United States District Court, S.D. Illinois
MEMORANDUM AND ORDER
HERNDON UNITED STATES DISTRICT JUDGE.
Arnoldo Lopez, who is currently incarcerated in the Federal
Correctional Institution in Marion, Illinois
(“Marion”), filed a petition for writ of habeas
corpus pursuant to 28 U.S.C. § 2241. (Doc. 1). In the
Petition, he claims that he is “legally and actually
innocent of the crime he pled to, ” and that 21 U.S.C.
§ 841(b)(1)(C), to which he pled guilty, is a
“nonexistent crime” based on the Supreme
Court's ruling in Burrage v. United States, 134
S.Ct. 881, 892 (2014). (Doc. 1).
central issue in Burrage was whether a defendant may
be sentenced under the enhanced penalty provision of Section
841(b)(1)(C) (a 20-year mandatory minimum sentence where
death “results from” use of an unlawfully
distributed drug), if the use of the drug “contributes
to, but is not a but-for cause of, the victim's
death.” Burrage, 134 S.Ct. at 885. The Court
concluded that “but-for” causation is required
for the enhanced penalty. Id. at 892.
Court concludes that the Petition does not survive
preliminary review under Rule 4 and Rule 1(b) of the Rules
Governing Section 2254 Cases in the United States District
September 9, 2004, Petitioner pled guilty to distribution of
heroin resulting in death under 21 U.S.C. § 841(b)(1)(C)
in United States v. Lopez, Case No. 04-cr-209 in the
Western District of Texas (“Criminal Case”).
(Doc. 1, p. 2). On April 15, 2005, Petitioner was sentenced
to a term of 420 months incarceration, along with a fee and
fine, followed by 12 years supervised release. Id.
The underlying facts of the case involved Petitioner selling
heroin to an individual, who then sold or gave some of the
heroin to another person, who overdosed and died after using
it. Id. During his plea agreement proceedings,
Petitioner waived his right to appeal with limited exception.
Id. He later appealed but was unsuccessful. (Doc. 1,
p. 2). Before Burrage, Petitioner filed his first
§ 2255 motion, but it was also unsuccessful.
of the Rules Governing Section 2254 cases in United States
District Courts provides that upon preliminary consideration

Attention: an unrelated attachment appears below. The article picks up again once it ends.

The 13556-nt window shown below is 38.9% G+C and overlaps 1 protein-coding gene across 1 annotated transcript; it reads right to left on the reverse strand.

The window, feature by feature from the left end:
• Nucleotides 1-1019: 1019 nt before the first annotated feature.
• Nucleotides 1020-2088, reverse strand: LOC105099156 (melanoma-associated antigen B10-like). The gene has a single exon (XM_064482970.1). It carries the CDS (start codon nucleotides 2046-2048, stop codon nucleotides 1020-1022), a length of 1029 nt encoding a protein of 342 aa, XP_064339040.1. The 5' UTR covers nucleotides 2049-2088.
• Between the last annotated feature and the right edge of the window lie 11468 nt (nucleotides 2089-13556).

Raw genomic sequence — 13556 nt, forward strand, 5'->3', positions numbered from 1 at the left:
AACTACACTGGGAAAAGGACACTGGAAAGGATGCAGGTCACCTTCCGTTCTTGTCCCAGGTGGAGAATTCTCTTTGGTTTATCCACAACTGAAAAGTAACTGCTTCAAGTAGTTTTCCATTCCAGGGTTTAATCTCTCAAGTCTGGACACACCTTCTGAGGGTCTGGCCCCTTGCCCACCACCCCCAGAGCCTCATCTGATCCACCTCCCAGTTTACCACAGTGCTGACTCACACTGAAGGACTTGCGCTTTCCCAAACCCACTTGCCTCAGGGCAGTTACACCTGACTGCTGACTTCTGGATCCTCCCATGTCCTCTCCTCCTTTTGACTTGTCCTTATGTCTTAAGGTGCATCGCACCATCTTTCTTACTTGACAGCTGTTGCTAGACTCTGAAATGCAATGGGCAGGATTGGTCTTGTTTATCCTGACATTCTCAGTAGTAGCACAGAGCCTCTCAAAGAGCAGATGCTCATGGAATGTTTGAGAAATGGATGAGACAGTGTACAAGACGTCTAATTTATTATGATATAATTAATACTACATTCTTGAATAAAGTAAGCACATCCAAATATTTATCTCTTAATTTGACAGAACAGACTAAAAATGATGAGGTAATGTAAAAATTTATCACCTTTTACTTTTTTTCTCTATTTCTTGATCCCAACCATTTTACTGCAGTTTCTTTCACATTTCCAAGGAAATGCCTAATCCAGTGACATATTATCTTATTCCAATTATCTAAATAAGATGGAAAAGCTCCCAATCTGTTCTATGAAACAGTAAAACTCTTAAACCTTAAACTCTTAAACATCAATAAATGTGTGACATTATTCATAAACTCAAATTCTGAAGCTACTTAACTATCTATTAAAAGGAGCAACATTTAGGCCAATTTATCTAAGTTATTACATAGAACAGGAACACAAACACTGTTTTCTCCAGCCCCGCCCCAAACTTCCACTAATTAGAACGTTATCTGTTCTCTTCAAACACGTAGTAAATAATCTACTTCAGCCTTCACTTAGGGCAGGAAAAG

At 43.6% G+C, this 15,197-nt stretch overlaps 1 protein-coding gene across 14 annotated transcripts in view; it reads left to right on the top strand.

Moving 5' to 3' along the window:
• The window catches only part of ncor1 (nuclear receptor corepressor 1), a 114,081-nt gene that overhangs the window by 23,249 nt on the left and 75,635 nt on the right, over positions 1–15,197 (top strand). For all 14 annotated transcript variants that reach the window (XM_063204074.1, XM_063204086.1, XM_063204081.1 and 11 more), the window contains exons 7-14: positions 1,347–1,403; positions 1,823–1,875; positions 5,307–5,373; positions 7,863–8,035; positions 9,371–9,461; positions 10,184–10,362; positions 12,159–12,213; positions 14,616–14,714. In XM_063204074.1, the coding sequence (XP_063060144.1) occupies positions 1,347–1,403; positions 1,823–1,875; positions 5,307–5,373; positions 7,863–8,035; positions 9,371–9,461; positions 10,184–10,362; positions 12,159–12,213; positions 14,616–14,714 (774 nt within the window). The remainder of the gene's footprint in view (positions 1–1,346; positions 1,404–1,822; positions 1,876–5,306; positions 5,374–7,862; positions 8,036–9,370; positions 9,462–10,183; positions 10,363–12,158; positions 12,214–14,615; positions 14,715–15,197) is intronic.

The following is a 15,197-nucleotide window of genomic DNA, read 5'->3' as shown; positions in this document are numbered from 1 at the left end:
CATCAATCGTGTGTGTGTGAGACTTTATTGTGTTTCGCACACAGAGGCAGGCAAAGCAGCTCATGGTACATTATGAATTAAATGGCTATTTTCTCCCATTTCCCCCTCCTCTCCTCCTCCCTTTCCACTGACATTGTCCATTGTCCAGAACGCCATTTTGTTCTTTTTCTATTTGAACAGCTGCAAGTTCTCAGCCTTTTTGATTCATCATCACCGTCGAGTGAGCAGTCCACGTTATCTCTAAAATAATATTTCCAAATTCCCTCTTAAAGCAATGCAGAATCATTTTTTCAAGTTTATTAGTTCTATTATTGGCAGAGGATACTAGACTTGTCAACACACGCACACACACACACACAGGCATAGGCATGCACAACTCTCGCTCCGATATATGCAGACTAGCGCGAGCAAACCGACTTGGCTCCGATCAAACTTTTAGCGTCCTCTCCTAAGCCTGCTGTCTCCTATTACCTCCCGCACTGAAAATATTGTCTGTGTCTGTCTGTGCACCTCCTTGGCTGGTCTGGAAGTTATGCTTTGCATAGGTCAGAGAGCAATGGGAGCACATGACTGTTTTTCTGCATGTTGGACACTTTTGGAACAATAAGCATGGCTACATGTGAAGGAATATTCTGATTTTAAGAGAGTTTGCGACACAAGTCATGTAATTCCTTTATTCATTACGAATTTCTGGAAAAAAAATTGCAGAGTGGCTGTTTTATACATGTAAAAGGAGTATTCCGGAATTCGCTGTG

by the district court judge, “[i]f it plainly appears
from the petition and any attached exhibits that the
petitioner is not entitled to relief in the district court,
the judge must dismiss the petition and direct the clerk to
notify the petitioner.” Rule 1(b) of those Rules gives
this Court the authority to apply the rules to other habeas
Court need not consider the merits of this case because
Petitioner explicitly waived his right to bring this
challenge in his plea agreement in the Criminal Case.
Criminal Case, Doc. 73-2. According to the plea agreement,
Petitioner agreed to waive “the right to appeal his
sentence on any ground, other than for ineffective assistance
of counsel or prosecutorial misconduct of constitutional
dimension” and agreed “not to contest his
sentence or the manner in which it was determined in any
post-conviction proceeding, including, but not limited to, a
proceeding under 28 U.S.C. § 2255.” Id.
guilty plea is entered knowingly and voluntarily, appeal
waivers are enforceable. Solano v. United States,
812 F.3d 573, 577 (7th Cir. 2016) (citing United States
v. Behrman, 235 F.3d 1049, 1051 (7th Cir. 2000)).
“The appeal waiver stands or falls with the plea
agreement.” Id. Further, a waiver of the right
to challenge a conviction or sentence under § 2255 also
bars a petition under § 2241 because the waiver does not
render the remedy under § 2255 inadequate or
ineffective. Muse v. Daniels, 815 F.3d 265 (7th Cir.
2016) (§ 2241 is a “form of collateral
attack”). Moreover, a subsequent change in the law does
not make an appeal waiver involuntary. United States v.
Vela, 740 F.3d 1150, 1151 (7th Cir. 2014).
vaguely asserts that he pled guilty “out of fear”
after he was told that he would receive life in prison if he
was ultimately convicted after failing to take responsibility
for the decedent's death. (Doc. 1, p. 7). He does not claim
that his plea or appeal and collateral attack waivers were
involuntary or invalid in the Petition, however. In any
event, a § 2241 petition is not the appropriate vehicle
for raising this argument, and in response to his § 2255
motion, when he challenged the waiver of his appeal rights,
the Court determined that the “waiver-of-appeal
provision was clearly informed and voluntary and thus is
enforceable in this case.” Criminal Case, Doc. 75, p.
IS HEREBY ORDERED that the Petition for Writ of
Habeas Corpus Pursuant to 28 U.S.C. § 2241 (Doc. 1) is
summarily DISMISSED with prejudice for the
reasons stated above. Respondent TRUE is
also DISMISSED with prejudice.
Petitioner wishes to appeal this dismissal, he may file a
notice of appeal with this court within sixty days of the
entry of judgment. Fed. R. App. P. 4(a)(4). A motion for
leave to appeal in forma pauperis should set forth the issues
Petitioner plans to present on appeal. See Fed. R.
App. P. 24(a)(1)(C). If Petitioner does choose to appeal and
is allowed to proceed IFP, he will be liable for a portion of
the $505.00 appellate filing fee (the amount to be determined
based on his prison trust fund account records for the past
six months) irrespective of the outcome of the appeal.
See Fed. R. App. P. 3(e); 28 U.S.C. §
1915(e)(2); Ammons v. Gerlinger,547 F.3d 724,
725-26 (7th Cir. 2008); Sloan v. Lesza, 181 F.3d
857, 858-59 (7th Cir. 1999); Lucien v. Jockisch, 133
F.3d 464, 467 (7th Cir. 1998). A proper and timely motion